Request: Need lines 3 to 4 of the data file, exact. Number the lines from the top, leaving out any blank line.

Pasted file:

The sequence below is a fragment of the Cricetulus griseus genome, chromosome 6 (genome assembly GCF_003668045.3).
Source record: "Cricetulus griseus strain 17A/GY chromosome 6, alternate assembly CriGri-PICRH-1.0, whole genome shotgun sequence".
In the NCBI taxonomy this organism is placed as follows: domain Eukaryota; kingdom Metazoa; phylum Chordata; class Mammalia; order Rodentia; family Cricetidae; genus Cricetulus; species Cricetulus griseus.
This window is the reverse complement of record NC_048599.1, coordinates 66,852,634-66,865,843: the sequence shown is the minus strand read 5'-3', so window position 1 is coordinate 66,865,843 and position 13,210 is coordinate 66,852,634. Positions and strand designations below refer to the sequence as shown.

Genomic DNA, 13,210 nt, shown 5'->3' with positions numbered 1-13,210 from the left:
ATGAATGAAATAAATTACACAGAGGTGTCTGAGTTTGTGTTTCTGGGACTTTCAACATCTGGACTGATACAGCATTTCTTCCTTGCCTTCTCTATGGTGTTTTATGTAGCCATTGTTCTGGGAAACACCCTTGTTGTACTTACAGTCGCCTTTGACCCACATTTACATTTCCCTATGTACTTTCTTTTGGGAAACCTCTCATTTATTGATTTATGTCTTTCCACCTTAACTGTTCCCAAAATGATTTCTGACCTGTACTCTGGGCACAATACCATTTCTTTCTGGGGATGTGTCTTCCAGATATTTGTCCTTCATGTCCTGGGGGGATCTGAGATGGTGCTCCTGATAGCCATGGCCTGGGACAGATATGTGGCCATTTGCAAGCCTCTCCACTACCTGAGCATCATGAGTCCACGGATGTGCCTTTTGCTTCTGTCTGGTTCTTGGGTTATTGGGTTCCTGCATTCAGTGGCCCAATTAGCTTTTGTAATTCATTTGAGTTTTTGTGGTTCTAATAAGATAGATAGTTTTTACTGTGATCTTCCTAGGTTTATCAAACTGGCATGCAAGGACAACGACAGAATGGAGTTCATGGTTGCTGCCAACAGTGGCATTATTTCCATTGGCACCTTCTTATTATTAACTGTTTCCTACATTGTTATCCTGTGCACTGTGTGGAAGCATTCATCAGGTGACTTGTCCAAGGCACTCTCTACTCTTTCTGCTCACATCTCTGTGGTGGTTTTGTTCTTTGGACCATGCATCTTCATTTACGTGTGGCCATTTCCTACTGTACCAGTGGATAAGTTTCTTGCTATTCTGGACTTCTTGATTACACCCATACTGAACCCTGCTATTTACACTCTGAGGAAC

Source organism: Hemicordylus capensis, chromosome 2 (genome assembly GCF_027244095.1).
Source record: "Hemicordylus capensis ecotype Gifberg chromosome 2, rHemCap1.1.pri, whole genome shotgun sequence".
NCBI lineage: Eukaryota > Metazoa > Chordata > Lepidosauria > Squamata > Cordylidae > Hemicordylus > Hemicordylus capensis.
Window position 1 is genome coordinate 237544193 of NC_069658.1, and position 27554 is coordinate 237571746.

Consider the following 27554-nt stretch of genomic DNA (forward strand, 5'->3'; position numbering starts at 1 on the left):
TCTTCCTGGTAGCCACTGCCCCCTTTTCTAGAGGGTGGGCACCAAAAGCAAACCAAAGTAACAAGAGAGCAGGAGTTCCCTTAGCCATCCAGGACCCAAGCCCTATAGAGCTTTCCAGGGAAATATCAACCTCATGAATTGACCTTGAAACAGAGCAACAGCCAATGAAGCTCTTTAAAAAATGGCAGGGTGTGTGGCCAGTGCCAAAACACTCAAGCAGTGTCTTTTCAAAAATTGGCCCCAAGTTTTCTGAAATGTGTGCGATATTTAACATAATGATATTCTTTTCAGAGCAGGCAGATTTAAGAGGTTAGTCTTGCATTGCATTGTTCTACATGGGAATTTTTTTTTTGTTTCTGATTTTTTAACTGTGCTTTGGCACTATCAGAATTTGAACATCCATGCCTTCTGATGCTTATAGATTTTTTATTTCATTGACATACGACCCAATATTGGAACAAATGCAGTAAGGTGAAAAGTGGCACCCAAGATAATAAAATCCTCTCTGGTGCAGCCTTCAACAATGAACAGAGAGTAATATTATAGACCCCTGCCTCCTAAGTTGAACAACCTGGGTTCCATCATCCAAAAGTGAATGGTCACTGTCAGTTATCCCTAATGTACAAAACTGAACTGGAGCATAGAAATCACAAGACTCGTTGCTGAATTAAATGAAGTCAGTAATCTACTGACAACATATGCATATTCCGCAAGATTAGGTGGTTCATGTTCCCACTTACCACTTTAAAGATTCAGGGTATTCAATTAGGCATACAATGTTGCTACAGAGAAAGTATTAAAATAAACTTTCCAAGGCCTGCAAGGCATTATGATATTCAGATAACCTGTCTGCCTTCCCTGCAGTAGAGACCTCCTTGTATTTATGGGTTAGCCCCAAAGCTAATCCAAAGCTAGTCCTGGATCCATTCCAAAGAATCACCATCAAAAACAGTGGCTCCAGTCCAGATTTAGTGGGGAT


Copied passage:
In the NCBI taxonomy this organism is placed as follows: domain Eukaryota; kingdom Metazoa; phylum Chordata; class Mammalia; order Rodentia; family Cricetidae; genus Cricetulus; species Cricetulus griseus.
This window is the reverse complement of record NC_048599.1, coordinates 66,852,634-66,865,843: the sequence shown is the minus strand read 5'-3', so window position 1 is coordinate 66,865,843 and position 13,210 is coordinate 66,852,634. Positions and strand designations below refer to the sequence as shown.